Gary Oldman Based True Romance’s Drexl On Dealer He Knew
The 90s saw Gary Oldman become one of the most in-demand bad guy actors around, and one key performance that helped him reach this status came in True Romance. Even though the British actor’s screen time in the 1993 thriller – directed by Tony Scott, written by Quentin Tarantino – amounts to just two scenes, Oldman went to great lengths to ensure audiences would remember him. And it all started with him taking inspiration from an unsavoury source.
Gary Oldman started out in the early 80s as a theatre actor in his native Britain, before breaking into film playing controversial punk rock star Sid Vicious in Sid and Nancy. Oldman quickly became one of Hollywood’s go-to actors for edgy roles demanding maximum intensity, including Lee Harvey Oswald in Oliver Stone’s JFK, and the title role in Bram Stoker’s Dracula. Then, in early 1993, Oldman was offered a small role in the next film from director Tony Scott, a crime thriller entitled True Romance.
True Romance was the cause of some excitement, as it boasted an original screenplay by a hot newcomer named Quentin Tarantino, who had recently caused a stir with his acclaimed directorial debut, Reservoir Dogs.
At the same time that production was set to get underway on True Romance in Los Angeles, Oldman was working over on America’s East Coast in Brooklyn on another dark crime thriller, Romeo is Bleeding. This meant that in order to do Tony Scott’s film, Oldman had to fly directly to LA as soon as his work on Romeo is Bleeding was complete.
Scott later recalled, “I love working with extreme people, and Gary’s extreme. He finished filming Romeo on Sunday at 11pm in New York, got on the red-eye, and arrived on my set at seven the next morning, with his mum.” Oldman’s mother, in her 70s at the time, stuck around during the shoot, said Scott: “After a take he’d go, ‘Mum, what do you think?’ She’d say, ‘It’s good,’ and he’d go, ‘What the f*** do you know? It’s terrible.'”
In accepting the role of Drexl Spivey, the pimp of Patricia Arquette’s call girl-turned-outlaw Alabama, Oldman had taken a lot on faith: “I hadn’t read the script, and knew nothing about it. Tony and I had tea at the Four Seasons and he said, ‘Look, I can’t really explain the plot. But Drexl’s a pimp who’s white but thinks he’s black.’ That was all I needed to hear. I said, ‘I’ll do it.'”
Once Oldman read the script, he didn’t find anything too specific regarding Drexl’s appearance, but the actor soon hit upon his own unique approach – although his own explanation of this deviates slightly from what Tony Scott had claimed. The late director once said, “Gary called me out of the blue and said, ‘I’ve got it. I know exactly who this guy is: He’s my drug dealer.’”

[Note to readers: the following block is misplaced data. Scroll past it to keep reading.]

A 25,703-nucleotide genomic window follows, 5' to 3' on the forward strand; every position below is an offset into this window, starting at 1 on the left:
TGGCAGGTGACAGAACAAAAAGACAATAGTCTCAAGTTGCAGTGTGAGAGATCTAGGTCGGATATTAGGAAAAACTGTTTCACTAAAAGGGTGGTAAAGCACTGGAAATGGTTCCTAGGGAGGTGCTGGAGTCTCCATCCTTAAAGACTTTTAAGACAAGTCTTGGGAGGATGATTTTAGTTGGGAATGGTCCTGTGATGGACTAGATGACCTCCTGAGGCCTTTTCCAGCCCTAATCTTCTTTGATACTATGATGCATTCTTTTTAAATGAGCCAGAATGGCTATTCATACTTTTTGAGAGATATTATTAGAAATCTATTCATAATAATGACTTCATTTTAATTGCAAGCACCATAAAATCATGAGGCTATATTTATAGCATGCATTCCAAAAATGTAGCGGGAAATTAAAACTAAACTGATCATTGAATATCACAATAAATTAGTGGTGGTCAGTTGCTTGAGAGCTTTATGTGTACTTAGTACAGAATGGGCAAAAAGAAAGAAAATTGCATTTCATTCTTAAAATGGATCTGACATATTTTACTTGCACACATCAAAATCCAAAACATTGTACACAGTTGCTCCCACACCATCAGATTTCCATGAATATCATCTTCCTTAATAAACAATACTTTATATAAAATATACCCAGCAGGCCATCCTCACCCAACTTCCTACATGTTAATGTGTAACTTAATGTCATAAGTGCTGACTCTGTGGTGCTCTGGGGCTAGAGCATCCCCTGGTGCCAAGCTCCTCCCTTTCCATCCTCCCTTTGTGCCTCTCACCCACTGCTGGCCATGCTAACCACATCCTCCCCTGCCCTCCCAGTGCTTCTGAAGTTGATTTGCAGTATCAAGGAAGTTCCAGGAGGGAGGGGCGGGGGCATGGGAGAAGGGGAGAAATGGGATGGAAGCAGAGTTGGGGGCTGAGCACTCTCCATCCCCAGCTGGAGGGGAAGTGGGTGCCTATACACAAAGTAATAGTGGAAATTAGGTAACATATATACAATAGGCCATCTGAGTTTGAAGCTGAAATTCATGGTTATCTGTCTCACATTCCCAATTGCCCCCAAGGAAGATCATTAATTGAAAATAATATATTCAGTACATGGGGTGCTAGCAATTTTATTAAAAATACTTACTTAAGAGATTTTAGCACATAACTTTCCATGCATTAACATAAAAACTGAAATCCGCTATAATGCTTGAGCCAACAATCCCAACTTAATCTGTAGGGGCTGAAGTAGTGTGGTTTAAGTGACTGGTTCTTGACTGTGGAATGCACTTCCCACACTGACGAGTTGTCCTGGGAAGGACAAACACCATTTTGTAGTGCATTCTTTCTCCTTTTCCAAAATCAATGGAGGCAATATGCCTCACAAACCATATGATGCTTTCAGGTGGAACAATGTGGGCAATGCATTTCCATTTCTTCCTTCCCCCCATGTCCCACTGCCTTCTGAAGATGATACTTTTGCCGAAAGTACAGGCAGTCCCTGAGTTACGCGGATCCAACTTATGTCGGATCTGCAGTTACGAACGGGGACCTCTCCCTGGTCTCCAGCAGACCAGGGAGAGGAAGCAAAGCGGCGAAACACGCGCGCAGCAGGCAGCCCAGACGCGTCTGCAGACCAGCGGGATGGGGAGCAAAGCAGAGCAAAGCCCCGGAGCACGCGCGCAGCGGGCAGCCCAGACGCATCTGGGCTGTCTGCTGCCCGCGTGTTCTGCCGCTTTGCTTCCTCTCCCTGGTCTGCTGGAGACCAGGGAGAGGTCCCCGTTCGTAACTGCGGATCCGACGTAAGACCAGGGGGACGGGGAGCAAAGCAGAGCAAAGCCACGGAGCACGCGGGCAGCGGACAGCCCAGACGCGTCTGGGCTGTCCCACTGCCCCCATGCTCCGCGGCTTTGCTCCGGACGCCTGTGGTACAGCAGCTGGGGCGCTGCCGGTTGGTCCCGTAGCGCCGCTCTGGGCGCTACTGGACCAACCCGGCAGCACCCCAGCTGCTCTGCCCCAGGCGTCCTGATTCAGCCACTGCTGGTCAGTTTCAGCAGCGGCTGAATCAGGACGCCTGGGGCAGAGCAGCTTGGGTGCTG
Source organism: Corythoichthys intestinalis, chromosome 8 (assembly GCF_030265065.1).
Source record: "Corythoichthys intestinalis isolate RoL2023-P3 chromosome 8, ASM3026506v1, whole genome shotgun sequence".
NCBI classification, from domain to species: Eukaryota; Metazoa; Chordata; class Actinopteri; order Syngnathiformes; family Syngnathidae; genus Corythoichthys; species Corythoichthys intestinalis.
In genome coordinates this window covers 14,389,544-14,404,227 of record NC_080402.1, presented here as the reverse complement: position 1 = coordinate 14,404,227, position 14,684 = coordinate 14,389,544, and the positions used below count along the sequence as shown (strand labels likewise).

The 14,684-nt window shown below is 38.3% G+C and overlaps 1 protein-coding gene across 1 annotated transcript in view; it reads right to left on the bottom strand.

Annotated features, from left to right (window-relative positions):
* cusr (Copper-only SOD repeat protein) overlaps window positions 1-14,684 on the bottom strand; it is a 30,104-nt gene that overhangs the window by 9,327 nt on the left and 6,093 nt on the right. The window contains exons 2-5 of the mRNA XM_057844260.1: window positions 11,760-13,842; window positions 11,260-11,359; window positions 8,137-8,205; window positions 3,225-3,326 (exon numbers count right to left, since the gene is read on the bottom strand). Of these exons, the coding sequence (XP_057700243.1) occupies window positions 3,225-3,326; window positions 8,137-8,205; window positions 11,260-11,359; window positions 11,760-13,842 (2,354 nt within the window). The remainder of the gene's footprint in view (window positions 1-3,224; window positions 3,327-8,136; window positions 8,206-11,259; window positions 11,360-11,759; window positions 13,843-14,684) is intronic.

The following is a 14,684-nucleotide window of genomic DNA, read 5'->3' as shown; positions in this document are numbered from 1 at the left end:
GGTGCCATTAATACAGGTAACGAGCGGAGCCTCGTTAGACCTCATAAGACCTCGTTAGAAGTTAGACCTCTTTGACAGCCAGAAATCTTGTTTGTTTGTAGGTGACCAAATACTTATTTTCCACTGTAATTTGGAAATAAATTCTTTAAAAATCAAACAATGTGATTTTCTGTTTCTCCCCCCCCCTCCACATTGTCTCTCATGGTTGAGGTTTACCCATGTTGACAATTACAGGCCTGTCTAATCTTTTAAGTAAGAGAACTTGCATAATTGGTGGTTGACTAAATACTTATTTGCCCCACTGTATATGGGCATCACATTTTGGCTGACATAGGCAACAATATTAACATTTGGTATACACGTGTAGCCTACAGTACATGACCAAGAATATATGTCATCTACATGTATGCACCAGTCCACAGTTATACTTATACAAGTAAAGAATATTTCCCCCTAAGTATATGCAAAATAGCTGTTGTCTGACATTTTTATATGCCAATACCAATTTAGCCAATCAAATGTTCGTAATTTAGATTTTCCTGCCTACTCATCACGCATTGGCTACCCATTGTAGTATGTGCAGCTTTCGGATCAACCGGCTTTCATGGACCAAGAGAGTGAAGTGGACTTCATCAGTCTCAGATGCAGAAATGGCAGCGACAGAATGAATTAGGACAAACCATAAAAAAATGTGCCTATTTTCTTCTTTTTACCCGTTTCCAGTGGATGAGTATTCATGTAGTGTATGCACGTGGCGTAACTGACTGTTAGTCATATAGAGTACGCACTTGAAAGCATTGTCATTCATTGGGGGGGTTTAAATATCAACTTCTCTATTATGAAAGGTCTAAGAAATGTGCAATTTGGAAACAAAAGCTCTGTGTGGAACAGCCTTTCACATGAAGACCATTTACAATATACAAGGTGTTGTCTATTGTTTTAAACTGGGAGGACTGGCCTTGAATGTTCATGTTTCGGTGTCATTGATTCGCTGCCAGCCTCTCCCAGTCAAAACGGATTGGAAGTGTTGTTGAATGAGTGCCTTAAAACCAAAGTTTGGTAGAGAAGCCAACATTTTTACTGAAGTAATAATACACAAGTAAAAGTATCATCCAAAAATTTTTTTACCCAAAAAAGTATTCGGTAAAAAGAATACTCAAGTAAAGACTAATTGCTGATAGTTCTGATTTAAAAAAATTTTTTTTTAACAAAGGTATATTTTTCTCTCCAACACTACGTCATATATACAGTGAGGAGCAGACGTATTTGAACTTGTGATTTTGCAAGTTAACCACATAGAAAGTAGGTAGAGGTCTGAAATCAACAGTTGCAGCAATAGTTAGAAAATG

Oldman has emphatically denied this (“Tony would f***ing get me arrested, wouldn’t he? I’ve never had a drug dealer!”), but in another account Scott clarified, “Gary was shooting Romeo is Bleeding in a tough part of Brooklyn and he’d seen a guy like that hanging out on set, trying to sell the crew drugs.”
Oldman hit upon the idea that Drexl had previously been bottled in the face, leaving him with a scar and an injured eye. While the film’s makeup artists provided the scar, Oldman himself provided the one white eye: it was one of the very same contact lenses he had worn for Bram Stoker’s Dracula.
Oldman explains he used another of his Dracula connections to provide Drexl’s hair. “I sent [Tony Scott] a note, saying, ‘I would like dreadlocks. What do you think?’ And he said, ‘Yeah, great.’ So I knew Stuart [Artingstall], who had been the wigmaker on Dracula, so he made me that wig in about 48 hours.”
For the finishing touch, the actor also had gold teeth made at a New York dentist in his down time on Romeo is Bleeding. Oldman then arrived at the True Romance set decked out with his hair, teeth and eye, and “hoped Tony liked it.” Happily, the director was indeed happy with Oldman’s look, and this combined with his intense performance helped make Drexl an unforgettable antagonist.
Oldman also made some efforts to make Drexl a convincing wannabe-African-American. “I heard this gang of black kids outside my trailer and thought, That’s Drexl. I showed this kid my lines and said, ‘Does this seem authentic?’ He changed some words. He said, ‘That don’t fly. Drexl wouldn’t say ‘t**ties’; he’d say ‘breasteses.’”
Oldman’s Drexl does indeed say this unusual term in the movie, but not everyone’s convinced of its authenticity. Quentin Tarantino has remarked, “Those kids were clowning [Oldman], and he believed them because he didn’t know any better. Because he’s British.”
In a film with no shortage of scene-stealing appearances from the likes of Dennis Hopper, Christopher Walken, James Gandolfini and Samuel L. Jackson, Oldman nevertheless made a real mark in True Romance. As he explained years later, “I’m only in the film for about 10 minutes – I wanted to make my mark.”
True Romance didn’t have much impact at the box office, but it rapidly earned cult status and is now considered a career highlight of those involved, not least Oldman.
By the 2000s, Oldman had grown weary of always playing the villain, and took more amiable roles in the Harry Potter films and Christopher Nolan’s Dark Knight trilogy. Finally in 2018 he won the Best Actor Oscar for Darkest Hour, portraying a man often considered one of history’s greatest heroes, Winston Churchill.
Even so, Oldman is still celebrated as one of cinema’s greatest bad guys thanks to such films as Leon, The Fifth Element and Air Force One – and True Romance’s Drexl holds a special place amongst his rogue’s gallery of roles. The actor recalls, “My most quoted line is, ‘I know I’m pretty, but I ain’t as pretty as a pair of t**ties.'”